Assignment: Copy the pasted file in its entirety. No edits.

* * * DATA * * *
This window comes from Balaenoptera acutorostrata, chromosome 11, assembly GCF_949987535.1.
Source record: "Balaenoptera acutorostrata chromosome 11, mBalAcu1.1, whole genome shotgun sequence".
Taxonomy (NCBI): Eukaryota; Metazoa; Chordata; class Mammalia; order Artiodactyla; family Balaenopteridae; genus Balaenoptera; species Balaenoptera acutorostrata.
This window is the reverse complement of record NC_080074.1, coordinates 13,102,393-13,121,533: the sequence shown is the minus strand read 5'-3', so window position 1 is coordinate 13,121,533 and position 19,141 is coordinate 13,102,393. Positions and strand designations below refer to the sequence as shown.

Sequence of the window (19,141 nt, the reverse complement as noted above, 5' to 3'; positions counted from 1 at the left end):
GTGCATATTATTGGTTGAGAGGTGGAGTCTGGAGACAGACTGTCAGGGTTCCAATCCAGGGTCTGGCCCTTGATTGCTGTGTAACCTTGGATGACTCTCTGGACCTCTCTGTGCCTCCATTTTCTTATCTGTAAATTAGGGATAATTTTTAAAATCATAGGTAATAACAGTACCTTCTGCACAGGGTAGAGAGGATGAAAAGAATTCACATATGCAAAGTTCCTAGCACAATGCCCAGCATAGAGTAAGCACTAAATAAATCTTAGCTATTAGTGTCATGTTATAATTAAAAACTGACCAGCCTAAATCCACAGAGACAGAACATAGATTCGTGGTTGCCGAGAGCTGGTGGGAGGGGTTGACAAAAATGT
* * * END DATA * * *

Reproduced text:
This window comes from Balaenoptera acutorostrata, chromosome 11, assembly GCF_949987535.1.
Source record: "Balaenoptera acutorostrata chromosome 11, mBalAcu1.1, whole genome shotgun sequence".
Taxonomy (NCBI): Eukaryota; Metazoa; Chordata; class Mammalia; order Artiodactyla; family Balaenopteridae; genus Balaenoptera; species Balaenoptera acutorostrata.
This window is the reverse complement of record NC_080074.1, coordinates 13,102,393-13,121,533: the sequence shown is the minus strand read 5'-3', so window position 1 is coordinate 13,121,533 and position 19,141 is coordinate 13,102,393. Positions and strand designations below refer to the sequence as shown.

Sequence of the window (19,141 nt, the reverse complement as noted above, 5' to 3'; positions counted from 1 at the left end):
GTGCATATTATTGGTTGAGAGGTGGAGTCTGGAGACAGACTGTCAGGGTTCCAATCCAGGGTCTGGCCCTTGATTGCTGTGTAACCTTGGATGACTCTCTGGACCTCTCTGTGCCTCCATTTTCTTATCTGTAAATTAGGGATAATTTTTAAAATCATAGGTAATAACAGTACCTTCTGCACAGGGTAGAGAGGATGAAAAGAATTCACATATGCAAAGTTCCTAGCACAATGCCCAGCATAGAGTAAGCACTAAATAAATCTTAGCTATTAGTGTCATGTTATAATTAAAAACTGACCAGCCTAAATCCACAGAGACAGAACATAGATTCGTGGTTGCCGAGAGCTGGTGGGAGGGGTTGACAAAAATGT